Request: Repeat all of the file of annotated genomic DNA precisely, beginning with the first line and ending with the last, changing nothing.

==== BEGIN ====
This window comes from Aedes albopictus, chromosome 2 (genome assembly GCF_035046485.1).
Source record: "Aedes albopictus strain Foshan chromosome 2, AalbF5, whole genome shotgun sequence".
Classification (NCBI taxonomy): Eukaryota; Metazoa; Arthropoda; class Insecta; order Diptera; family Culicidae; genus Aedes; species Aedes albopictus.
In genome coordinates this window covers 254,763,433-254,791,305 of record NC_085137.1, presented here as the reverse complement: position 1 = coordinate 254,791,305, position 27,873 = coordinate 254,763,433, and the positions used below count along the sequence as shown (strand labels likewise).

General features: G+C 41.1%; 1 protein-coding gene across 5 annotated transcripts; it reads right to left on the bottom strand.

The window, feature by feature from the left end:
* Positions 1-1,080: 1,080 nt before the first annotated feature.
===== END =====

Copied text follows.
This window comes from Aedes albopictus, chromosome 2 (genome assembly GCF_035046485.1).
Source record: "Aedes albopictus strain Foshan chromosome 2, AalbF5, whole genome shotgun sequence".
Classification (NCBI taxonomy): Eukaryota; Metazoa; Arthropoda; class Insecta; order Diptera; family Culicidae; genus Aedes; species Aedes albopictus.
In genome coordinates this window covers 254,763,433-254,791,305 of record NC_085137.1, presented here as the reverse complement: position 1 = coordinate 254,791,305, position 27,873 = coordinate 254,763,433, and the positions used below count along the sequence as shown (strand labels likewise).

General features: G+C 41.1%; 1 protein-coding gene across 5 annotated transcripts; it reads right to left on the bottom strand.

The window, feature by feature from the left end:
* Positions 1-1,080: 1,080 nt before the first annotated feature.